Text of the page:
Cheeses from Gorsehill Abbey St Egwin from Gorsehill Abbey St Oswald from Gorsehill Abbey Red Leicester Lincolnshire Poacher Stawley Lord of the Hundreds

Common-or-Garden Asks: ”What’re your thoughts on British cheeses? Hugh Fearnley-Whittingstall says that there’s rarely a need to look outside the UK to find excellent cheese. I know we do well at stiltons, cheddars and other semi-hard and blue cheeses but would I be restricting myself terribly with an all-British palate?”

Great question! I was going to answer it, but then I thought I would put it to somebody who actually lives and works in the UK, and knows British cheeses far better than I do. I turned to David Jowett, cheesemaker for Gorsehill Abbey farm, a small-scale, organic dairy, situated on the edge of the Cotswolds. They make a range of cheeses using milk from the farm’s Montbélairde and British Friesian cows, including St Eadburgha, St Egwin, St Oswald and St Wulfstan (All Gorsehill Abbey Photos ©2014 David Jowett). His answer was as follows: 

"Right across the British Isles we are producing an amazing array of different styles of cheese, made using milk from cows, goats, sheep and buffalo. Many are produced on farms using milk from their own animals, and quite often, they are made with raw milk.

Firstly, we have the territorials - traditional cheeses made in a specific region which they are named after. Cheshire cheese, for example, was at one time the national cheese, before being overtaken by Cheddar. The Appleby family still make a farmhouse Cheshire cheese at Hawkstone Abbey farm. Their cheese is made using raw milk from their own herd, formed in tall, cylindrical drums, and is bound in muslin. The paste is flinty, clean and mouthwatering. Lancashire is another example of one of the great territorials. Graham Kirkham is a third generation cheesemaker, and just like the Applebys, makes his cheese using raw milk from his own herd. David and Jo Clarke make raw milk, single herd Red Leicester at Sparkenhoe Farm - reviving a previously extinct practice of farmhouse Lecister cheesemaking. Stilton cheese is produced by 5 licensed creameries in Nottinghamshire and Leicestershire,all making the same cheese but with their own character and style. One of the Stilton creameries, Cropwell Bishop, produces a soft, Gorgonzola Dolce style cheese called Beauvale, which becomes soft and fudgey as it ages.  A raw milk, farm made blue cheese called Stichelton comes from Joe Schneider at Collingthwaite Farm on the Welbeck estate in Nottinghamshire.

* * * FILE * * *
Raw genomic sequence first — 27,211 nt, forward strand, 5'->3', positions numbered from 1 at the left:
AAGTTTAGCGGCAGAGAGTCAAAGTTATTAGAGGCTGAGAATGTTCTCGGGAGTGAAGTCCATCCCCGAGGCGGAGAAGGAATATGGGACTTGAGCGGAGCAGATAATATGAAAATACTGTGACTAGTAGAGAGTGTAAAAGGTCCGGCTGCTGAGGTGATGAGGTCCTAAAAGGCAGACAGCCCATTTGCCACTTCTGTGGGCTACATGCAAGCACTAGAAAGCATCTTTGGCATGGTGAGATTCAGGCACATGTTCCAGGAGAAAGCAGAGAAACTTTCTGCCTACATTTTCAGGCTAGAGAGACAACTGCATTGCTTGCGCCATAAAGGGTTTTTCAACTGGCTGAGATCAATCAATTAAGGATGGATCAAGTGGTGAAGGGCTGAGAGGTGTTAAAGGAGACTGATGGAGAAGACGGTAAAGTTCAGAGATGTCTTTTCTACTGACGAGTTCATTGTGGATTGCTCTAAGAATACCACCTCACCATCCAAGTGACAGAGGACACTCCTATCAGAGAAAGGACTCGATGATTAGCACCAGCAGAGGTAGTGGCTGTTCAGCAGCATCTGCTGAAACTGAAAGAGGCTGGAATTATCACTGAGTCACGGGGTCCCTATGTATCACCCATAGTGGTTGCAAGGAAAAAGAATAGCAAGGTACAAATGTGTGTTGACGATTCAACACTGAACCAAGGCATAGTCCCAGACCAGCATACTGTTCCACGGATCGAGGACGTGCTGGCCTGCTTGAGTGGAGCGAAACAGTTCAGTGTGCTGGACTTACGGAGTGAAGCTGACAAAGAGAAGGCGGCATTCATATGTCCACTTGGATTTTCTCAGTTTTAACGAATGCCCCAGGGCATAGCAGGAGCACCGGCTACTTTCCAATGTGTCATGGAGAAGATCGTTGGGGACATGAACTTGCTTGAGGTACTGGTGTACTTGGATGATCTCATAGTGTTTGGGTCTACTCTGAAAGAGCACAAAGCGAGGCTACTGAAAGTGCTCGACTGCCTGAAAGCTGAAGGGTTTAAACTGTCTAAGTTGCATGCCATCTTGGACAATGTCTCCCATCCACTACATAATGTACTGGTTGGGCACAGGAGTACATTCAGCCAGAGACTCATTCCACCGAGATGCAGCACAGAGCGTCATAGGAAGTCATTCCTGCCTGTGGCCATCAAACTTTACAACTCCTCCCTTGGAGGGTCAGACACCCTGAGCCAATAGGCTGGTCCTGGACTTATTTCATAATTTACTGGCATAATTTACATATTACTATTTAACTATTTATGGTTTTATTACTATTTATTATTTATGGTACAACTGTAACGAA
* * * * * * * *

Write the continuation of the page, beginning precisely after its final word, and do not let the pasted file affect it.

On the Cheddar front, there are three third generation cheesemakers producing cloth bound cheese using traditional methods. Jamie Montgomery at Manor farm in Cadbury, James Keen at Moorhayes farm in Wincanton, and Tom Calver at Westcombe Dairy near Shepton Mallet are making these cheeses, which each have their own charms: Montgomery tends to be drier and brittle, with rich, savoury flavours; Keens is dense, grassy and with more acidity; Westcombe more buttery, smooth, with long underlying flavours. Fantastic, farm made Cheddar styles scan be found right across the country - Winterdale in Kent, Lincolnshire PoacherIsle of Mull, and Dale End in Yorkshire. At Quicke’s Traditional, Mary Quicke produces clothbound truckles of Cheddar on a 450 year old family farm.

We have something else really exciting too - the modern British cheeses, made by dairy farmers who have had to add value to their milk in order to continue farming, or by new start-up cheesemakers, often looking to the continental styles of cheese to find a gap in the British cheese market.